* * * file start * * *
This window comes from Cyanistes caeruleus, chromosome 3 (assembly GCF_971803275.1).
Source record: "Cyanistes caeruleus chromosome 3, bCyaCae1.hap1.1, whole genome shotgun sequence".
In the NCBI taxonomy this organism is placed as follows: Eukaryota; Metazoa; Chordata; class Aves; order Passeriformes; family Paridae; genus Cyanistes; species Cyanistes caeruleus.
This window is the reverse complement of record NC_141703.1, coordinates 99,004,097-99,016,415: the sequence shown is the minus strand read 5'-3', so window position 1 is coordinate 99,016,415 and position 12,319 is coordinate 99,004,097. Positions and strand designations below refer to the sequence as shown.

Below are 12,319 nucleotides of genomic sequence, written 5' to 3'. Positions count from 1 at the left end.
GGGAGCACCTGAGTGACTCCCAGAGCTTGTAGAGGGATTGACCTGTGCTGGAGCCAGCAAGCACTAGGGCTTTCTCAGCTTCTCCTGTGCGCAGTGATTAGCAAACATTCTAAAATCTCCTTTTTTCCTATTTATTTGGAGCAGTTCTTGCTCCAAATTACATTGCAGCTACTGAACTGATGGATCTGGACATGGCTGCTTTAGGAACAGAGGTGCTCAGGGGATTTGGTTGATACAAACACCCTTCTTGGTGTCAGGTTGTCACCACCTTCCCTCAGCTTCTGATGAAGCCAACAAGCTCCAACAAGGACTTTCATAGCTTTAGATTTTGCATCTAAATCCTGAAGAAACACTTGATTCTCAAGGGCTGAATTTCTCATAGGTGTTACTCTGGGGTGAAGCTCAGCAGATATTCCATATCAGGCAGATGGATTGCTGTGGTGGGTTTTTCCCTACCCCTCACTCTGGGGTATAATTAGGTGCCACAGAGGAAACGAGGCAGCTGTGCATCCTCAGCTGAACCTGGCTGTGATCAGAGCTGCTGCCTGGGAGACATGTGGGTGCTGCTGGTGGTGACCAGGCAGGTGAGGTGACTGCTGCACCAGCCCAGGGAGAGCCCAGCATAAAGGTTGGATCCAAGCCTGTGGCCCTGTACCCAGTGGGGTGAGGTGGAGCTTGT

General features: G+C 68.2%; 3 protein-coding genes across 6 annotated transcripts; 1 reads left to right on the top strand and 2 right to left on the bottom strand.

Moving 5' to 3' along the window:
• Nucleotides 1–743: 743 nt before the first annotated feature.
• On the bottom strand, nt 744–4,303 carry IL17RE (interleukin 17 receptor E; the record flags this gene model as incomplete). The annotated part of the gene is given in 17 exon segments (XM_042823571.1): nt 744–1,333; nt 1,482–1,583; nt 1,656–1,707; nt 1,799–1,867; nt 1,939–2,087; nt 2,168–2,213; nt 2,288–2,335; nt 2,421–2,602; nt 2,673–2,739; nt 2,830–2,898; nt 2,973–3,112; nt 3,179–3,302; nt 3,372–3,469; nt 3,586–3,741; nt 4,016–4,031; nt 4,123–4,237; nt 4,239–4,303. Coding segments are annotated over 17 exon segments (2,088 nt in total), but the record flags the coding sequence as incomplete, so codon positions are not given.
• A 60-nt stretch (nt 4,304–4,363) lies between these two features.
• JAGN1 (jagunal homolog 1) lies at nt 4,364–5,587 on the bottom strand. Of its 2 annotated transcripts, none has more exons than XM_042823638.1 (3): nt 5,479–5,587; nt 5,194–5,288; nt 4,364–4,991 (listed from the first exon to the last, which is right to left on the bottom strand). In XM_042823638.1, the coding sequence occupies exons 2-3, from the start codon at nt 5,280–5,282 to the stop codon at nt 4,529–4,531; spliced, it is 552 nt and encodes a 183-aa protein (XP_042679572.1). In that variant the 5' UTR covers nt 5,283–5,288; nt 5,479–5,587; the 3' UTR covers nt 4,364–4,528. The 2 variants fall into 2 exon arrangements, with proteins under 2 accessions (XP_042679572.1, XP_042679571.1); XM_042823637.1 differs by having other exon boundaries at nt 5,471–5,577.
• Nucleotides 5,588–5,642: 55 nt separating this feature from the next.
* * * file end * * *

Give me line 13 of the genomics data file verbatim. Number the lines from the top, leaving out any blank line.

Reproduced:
• Nucleotides 5,588–5,642: 55 nt separating this feature from the next.